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Thrashing in 2015 – the slow way

Today we see the modern combine ripping across the fields at great speed undertaking many tasks; most of them controlled more by computer than the person sitting in the drivers’ seat. Only forty years ago harvest often took nearly three months on an average sized farm, today if the weather is kind the whole process can take only two weeks covering over a thousand acres with huge machinery and few staff.

At the Museum of East Anglian Life we follow the farming practices of the years around the Second World War. The horse was reaching the end of its time as the main power source on the farm but the tractor was still low in power and sophistication so the steam traction engine still had a part to play particularly driving a belt on the biggest kit in use on farms, namely the thrashing tackle.

At the Museum a small team of enthusiasts farm some land in the traditional way, without the use of high powered machinery or modern chemicals. This year saw a bumper wheat harvest. The crop was sown last autumn and harvested this August using a Canadian built McCormick land-drive binder pulled by a 1948 Ferguson TEA20 tractor. The sheaves were stacked ready for the autumn thrashing.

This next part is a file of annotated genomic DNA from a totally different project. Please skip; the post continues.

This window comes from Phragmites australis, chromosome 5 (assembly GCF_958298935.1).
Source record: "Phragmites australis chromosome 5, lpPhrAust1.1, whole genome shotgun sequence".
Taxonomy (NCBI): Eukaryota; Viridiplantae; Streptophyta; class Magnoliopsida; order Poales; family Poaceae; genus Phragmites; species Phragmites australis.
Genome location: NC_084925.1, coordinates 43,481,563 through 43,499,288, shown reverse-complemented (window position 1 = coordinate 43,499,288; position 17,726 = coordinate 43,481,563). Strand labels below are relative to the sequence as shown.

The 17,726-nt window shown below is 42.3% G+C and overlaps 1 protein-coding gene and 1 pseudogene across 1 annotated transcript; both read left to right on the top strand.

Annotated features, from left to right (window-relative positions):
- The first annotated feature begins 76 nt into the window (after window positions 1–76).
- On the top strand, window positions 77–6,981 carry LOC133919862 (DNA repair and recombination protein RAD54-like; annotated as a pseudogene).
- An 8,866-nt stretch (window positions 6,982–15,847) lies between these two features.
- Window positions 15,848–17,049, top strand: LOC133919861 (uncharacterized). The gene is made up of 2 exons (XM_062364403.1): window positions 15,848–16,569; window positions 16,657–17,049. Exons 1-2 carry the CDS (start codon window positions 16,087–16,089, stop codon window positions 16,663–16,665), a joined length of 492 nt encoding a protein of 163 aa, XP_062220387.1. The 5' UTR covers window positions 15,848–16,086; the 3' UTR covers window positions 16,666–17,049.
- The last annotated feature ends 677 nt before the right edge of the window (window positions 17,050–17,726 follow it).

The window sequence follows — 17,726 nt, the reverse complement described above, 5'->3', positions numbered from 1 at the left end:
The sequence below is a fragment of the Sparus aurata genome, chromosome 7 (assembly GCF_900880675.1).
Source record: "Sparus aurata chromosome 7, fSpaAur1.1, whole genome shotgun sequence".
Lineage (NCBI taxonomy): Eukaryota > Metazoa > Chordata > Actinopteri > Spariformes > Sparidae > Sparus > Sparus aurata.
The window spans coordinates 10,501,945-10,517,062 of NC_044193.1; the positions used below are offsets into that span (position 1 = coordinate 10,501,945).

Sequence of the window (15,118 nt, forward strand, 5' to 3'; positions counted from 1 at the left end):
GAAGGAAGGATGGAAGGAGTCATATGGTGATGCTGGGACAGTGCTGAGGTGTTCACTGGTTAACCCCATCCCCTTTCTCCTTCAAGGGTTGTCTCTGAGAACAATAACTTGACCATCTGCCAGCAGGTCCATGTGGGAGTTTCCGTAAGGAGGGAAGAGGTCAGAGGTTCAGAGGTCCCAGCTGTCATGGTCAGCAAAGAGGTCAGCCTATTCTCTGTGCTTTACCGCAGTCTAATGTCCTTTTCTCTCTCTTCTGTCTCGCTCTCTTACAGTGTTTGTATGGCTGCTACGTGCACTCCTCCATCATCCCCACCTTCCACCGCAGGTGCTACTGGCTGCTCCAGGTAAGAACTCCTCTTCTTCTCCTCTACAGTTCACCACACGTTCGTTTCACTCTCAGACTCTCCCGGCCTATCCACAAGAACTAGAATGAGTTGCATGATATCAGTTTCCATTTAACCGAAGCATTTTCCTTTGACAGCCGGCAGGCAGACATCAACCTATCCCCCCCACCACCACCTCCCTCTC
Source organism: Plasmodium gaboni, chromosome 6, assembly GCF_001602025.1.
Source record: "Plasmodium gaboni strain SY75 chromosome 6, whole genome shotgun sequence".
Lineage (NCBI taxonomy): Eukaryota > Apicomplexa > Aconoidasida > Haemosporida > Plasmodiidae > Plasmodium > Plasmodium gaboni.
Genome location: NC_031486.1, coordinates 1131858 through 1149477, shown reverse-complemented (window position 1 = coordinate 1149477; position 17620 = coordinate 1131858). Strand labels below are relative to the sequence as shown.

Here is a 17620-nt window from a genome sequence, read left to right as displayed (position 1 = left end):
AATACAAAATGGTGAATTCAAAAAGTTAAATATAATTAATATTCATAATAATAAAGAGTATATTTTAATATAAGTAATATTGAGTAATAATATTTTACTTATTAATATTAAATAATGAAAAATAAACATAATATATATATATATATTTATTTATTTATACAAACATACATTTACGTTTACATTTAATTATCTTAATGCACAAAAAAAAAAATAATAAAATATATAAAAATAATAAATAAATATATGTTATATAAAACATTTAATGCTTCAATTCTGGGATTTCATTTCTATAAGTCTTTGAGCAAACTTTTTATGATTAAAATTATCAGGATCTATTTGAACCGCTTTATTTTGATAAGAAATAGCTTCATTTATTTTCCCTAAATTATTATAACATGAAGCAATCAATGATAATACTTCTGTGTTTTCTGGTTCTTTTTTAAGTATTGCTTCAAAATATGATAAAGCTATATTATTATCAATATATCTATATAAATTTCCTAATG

In October the team assembled to thrash the crop before the winter sets in. The thrashing tackle included the Museum’s Burrell agricultural traction engine belted up to the Ransomes, Sims and Jefferies thrashing drum. Thrashing days always start with much hauling about of the drum and trailers full of wheat sheaves; there is then a bit of hanging about waiting to get steam up. Once the engine is manoeuvred into position and the belt put on then it is all-hands, a driver for the engine; someone keeping an eye on the sacks filling with grain; two pitchers forking sheaves from the stack onto the top of the drum; a loader on top of the drum cutting the strings and feeding the concave (the mouth in the top of the drum) and three people managing the mountains of thrashed straw coming from the back of the drum.

This year for the first time we used a baler to bale the straw. Previously we have packed the straw into large bags but this has been difficult to do and equally difficult to manage for museum staff using it for animal bedding. The baler is a sop to modernity but it was built in 1960 so it is still fixable with a spanner and far from the era when so much in life is controlled by electronics.

As the team cleaned down the machinery at the end of a perfect sunny day a small group sowed next year’s wheat crop ready for the whole process to start again. The harvest can be speeded up with modern technology but  crops still grow at their own pace.

Peter Gibbs – Volunteer

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